Mississippi sends voter ID rules to Department of Justice

Posted on Feb 4 2013 - 7:00am by Lacey Russell

Proposed rules for voter ID were sent to the Department of Justice for approval this past Tuesday.

As part of the state’s process of seeking federal approval for voter ID, proposed rules for the new law were sent to the United States Department of Justice for approval this past Tuesday.

Secretary of State Delbert Hosemann submitted these rules, and if approved, this law would require every voter to show a driver’s license or other photo ID at the polls.

Due to the American Voting Rights Act, the state of Mississippi is required to have any changes in voting procedures approved by the Department of Justice in Washington, D.C.

Political science professor Samuel Gedman said he believes the voter ID legislation will be just another obstacle voters have to face during elections.

“They have to get a license, or sign something up, they might be worried if they have warrants or bad tickets, they might not understand how the system works, so the way of getting voter ID is another restriction to their participation,” Gedman said.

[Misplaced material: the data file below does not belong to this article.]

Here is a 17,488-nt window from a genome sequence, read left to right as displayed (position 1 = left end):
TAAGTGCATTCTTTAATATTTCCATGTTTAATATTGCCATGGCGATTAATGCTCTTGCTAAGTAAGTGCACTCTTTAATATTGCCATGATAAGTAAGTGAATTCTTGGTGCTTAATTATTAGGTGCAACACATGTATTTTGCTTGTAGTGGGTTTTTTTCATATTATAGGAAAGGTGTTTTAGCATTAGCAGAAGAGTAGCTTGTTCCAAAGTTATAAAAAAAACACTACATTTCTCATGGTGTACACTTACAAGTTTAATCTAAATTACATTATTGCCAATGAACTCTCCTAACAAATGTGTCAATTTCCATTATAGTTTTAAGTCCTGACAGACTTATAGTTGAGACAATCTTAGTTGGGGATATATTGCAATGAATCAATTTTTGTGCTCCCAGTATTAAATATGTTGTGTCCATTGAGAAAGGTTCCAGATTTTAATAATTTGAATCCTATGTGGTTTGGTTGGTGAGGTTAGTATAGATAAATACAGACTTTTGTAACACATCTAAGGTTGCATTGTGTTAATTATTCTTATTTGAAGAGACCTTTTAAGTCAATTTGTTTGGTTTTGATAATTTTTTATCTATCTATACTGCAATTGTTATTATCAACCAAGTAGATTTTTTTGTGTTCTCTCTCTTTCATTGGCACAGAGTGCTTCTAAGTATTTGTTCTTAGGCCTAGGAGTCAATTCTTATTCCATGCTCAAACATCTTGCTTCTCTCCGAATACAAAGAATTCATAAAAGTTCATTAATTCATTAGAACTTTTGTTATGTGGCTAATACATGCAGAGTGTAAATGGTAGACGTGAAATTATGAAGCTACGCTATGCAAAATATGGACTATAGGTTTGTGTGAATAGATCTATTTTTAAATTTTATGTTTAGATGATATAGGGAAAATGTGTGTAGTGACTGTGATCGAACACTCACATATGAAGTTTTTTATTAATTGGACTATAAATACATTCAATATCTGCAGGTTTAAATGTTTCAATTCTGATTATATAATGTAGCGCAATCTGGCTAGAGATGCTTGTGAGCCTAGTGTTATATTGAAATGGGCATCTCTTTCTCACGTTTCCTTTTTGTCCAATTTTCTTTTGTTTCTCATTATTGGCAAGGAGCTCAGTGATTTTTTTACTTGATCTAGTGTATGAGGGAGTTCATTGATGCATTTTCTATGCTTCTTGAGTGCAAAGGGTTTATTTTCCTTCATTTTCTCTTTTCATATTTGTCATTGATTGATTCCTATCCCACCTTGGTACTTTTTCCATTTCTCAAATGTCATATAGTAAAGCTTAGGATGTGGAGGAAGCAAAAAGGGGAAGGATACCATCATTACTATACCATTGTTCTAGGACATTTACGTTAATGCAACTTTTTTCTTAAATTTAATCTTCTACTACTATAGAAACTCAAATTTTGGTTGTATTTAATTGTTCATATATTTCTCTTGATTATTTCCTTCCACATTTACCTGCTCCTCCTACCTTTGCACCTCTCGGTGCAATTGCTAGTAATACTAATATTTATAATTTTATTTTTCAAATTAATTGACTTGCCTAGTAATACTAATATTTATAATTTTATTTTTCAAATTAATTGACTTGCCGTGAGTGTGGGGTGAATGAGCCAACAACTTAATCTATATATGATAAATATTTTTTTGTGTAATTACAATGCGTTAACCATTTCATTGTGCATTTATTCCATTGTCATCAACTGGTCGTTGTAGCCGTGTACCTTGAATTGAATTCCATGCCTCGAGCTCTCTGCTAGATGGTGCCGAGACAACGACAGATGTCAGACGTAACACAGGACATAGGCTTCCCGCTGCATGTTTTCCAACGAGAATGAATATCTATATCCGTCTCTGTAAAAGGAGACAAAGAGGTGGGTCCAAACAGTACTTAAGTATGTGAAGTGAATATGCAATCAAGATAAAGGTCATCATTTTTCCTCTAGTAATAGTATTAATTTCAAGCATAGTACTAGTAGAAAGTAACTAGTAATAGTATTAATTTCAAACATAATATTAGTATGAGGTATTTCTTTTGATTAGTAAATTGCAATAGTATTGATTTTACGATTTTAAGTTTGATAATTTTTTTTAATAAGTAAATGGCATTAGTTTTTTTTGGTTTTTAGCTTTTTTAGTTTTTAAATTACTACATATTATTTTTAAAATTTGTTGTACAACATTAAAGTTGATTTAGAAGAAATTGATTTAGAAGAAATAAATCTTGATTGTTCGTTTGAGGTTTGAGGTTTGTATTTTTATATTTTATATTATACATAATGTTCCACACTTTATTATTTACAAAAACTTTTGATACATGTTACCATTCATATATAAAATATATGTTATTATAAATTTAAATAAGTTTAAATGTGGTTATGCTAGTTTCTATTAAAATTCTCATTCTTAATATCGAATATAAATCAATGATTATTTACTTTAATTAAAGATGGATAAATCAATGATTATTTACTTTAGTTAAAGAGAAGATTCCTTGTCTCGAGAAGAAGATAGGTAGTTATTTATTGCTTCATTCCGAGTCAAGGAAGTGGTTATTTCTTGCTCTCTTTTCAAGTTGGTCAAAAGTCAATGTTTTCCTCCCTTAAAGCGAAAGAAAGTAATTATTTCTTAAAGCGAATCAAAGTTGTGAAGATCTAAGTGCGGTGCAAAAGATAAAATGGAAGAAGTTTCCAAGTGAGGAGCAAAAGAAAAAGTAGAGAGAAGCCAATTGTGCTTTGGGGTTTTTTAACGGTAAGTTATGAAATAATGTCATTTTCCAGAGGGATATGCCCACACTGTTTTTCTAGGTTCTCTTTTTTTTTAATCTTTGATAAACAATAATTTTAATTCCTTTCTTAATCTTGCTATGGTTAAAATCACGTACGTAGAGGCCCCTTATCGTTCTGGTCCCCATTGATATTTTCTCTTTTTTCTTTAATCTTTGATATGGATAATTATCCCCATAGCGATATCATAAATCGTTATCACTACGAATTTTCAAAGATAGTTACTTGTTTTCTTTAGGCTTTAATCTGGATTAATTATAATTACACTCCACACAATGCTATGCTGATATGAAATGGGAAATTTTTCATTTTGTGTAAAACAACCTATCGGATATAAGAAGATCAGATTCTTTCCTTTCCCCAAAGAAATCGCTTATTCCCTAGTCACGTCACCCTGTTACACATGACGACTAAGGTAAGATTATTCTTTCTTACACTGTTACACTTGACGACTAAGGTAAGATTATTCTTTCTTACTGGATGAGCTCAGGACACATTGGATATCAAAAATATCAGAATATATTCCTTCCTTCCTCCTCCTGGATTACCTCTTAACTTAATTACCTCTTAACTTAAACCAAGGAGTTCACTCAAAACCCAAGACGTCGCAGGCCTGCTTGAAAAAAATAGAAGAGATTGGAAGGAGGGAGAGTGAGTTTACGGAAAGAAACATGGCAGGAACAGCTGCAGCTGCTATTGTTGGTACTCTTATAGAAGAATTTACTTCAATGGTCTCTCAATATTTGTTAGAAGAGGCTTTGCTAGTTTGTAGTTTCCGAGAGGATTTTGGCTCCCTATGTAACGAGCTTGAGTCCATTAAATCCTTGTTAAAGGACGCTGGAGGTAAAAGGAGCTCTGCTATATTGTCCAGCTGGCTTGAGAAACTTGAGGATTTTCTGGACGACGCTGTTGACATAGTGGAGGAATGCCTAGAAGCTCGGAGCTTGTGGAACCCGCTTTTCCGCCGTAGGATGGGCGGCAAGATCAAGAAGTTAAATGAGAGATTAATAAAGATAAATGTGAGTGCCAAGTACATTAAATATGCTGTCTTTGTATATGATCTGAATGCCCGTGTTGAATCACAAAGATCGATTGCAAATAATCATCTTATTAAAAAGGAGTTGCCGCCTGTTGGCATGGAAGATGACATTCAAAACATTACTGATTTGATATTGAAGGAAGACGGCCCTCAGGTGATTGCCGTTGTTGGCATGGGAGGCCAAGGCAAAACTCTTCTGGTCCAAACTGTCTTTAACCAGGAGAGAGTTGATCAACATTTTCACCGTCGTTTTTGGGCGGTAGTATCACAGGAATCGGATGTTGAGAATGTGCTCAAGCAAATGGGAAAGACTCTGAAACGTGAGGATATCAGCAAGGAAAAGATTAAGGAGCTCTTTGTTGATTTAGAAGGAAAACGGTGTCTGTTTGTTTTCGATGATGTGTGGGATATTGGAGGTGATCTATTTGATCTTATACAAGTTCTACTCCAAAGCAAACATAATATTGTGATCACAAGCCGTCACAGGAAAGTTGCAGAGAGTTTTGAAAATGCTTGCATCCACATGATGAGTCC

Associate professor of law Matthew Hall expressed a similar opinion.

“Requiring voter ID is a hurdle that people have to clear before they can go vote,” Hall said.

“This limits the ability of every voter to exercise their right to vote.”

Gedman also said voter ID is just a way of keeping minorities and transient people, like students, who may have relocated, from voting.

Supporters of voter ID say that it would deter people from committing voter fraud, but critics say there is very little evidence of voter fraud.

“The first problem is that voter fraud is not a prevalent problem,” Hall said.

Hall added that in many election cycles around the country there are fewer than 100 instances of voter fraud. People who are not eligible may try to vote, but they are not committing fraud.

Under the proposed rules, any voter who lacks an acceptable photo ID may obtain a free voter photo ID card from a Mississippi Circuit Clerk’s Office by presenting the same identification materials accepted when an individual registers to vote under the federal Help America Vote Act, according to a press release from the Secretary of State.

The Secretary of State’s Office has entered into an agreement with the Department of Vital Statistics to allow Circuit Clerks to verify birth records of voters who cannot provide these materials at no cost to the voter.

The Secretary of State’s Office has also entered into an agreement with the Mississippi Department of Transportation to use existing transportation services to provide free transportation for voters who need free voter ID cards but lack transportation to the Circuit Clerk’s Office.


File Photo (Quentin Winstine)

File Photo (Quentin Winstine)